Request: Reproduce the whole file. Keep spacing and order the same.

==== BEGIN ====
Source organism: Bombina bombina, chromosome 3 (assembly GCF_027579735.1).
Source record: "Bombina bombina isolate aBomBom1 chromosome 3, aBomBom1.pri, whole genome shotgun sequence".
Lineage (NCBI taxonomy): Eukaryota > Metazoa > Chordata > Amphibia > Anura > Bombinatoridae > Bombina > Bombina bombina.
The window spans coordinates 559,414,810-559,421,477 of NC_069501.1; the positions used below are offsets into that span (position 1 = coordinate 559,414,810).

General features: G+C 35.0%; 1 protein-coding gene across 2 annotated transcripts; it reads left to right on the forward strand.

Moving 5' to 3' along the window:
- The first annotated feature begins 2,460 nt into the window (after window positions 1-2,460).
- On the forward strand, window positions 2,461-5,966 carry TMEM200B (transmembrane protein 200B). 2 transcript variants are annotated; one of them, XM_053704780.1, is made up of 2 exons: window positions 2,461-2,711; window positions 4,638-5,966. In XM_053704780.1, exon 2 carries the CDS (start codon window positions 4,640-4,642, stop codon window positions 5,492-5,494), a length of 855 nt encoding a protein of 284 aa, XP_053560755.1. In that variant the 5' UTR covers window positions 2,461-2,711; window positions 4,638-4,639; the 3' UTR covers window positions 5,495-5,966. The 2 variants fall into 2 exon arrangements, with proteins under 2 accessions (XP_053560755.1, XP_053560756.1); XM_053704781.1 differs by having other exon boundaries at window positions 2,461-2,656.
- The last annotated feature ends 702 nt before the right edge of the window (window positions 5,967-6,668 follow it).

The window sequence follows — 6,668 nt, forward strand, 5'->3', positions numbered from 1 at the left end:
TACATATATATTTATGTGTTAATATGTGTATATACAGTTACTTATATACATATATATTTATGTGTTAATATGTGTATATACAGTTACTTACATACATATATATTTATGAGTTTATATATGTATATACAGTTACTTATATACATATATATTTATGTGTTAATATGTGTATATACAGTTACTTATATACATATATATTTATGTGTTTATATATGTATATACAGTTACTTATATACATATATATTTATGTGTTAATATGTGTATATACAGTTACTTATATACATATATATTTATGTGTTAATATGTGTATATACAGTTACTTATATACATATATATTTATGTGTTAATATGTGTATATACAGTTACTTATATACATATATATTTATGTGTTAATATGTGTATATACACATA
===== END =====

Source organism: Bombina bombina, chromosome 3 (assembly GCF_027579735.1).
Source record: "Bombina bombina isolate aBomBom1 chromosome 3, aBomBom1.pri, whole genome shotgun sequence".
Lineage (NCBI taxonomy): Eukaryota > Metazoa > Chordata > Amphibia > Anura > Bombinatoridae > Bombina > Bombina bombina.
The window spans coordinates 559,414,810-559,421,477 of NC_069501.1; the positions used below are offsets into that span (position 1 = coordinate 559,414,810).

General features: G+C 35.0%; 1 protein-coding gene across 2 annotated transcripts; it reads left to right on the forward strand.

Moving 5' to 3' along the window:
- The first annotated feature begins 2,460 nt into the window (after window positions 1-2,460).
- On the forward strand, window positions 2,461-5,966 carry TMEM200B (transmembrane protein 200B). 2 transcript variants are annotated; one of them, XM_053704780.1, is made up of 2 exons: window positions 2,461-2,711; window positions 4,638-5,966. In XM_053704780.1, exon 2 carries the CDS (start codon window positions 4,640-4,642, stop codon window positions 5,492-5,494), a length of 855 nt encoding a protein of 284 aa, XP_053560755.1. In that variant the 5' UTR covers window positions 2,461-2,711; window positions 4,638-4,639; the 3' UTR covers window positions 5,495-5,966. The 2 variants fall into 2 exon arrangements, with proteins under 2 accessions (XP_053560755.1, XP_053560756.1); XM_053704781.1 differs by having other exon boundaries at window positions 2,461-2,656.
- The last annotated feature ends 702 nt before the right edge of the window (window positions 5,967-6,668 follow it).

The window sequence follows — 6,668 nt, forward strand, 5'->3', positions numbered from 1 at the left end:
TACATATATATTTATGTGTTAATATGTGTATATACAGTTACTTATATACATATATATTTATGTGTTAATATGTGTATATACAGTTACTTACATACATATATATTTATGAGTTTATATATGTATATACAGTTACTTATATACATATATATTTATGTGTTAATATGTGTATATACAGTTACTTATATACATATATATTTATGTGTTTATATATGTATATACAGTTACTTATATACATATATATTTATGTGTTAATATGTGTATATACAGTTACTTATATACATATATATTTATGTGTTAATATGTGTATATACAGTTACTTATATACATATATATTTATGTGTTAATATGTGTATATACAGTTACTTATATACATATATATTTATGTGTTAATATGTGTATATACACATA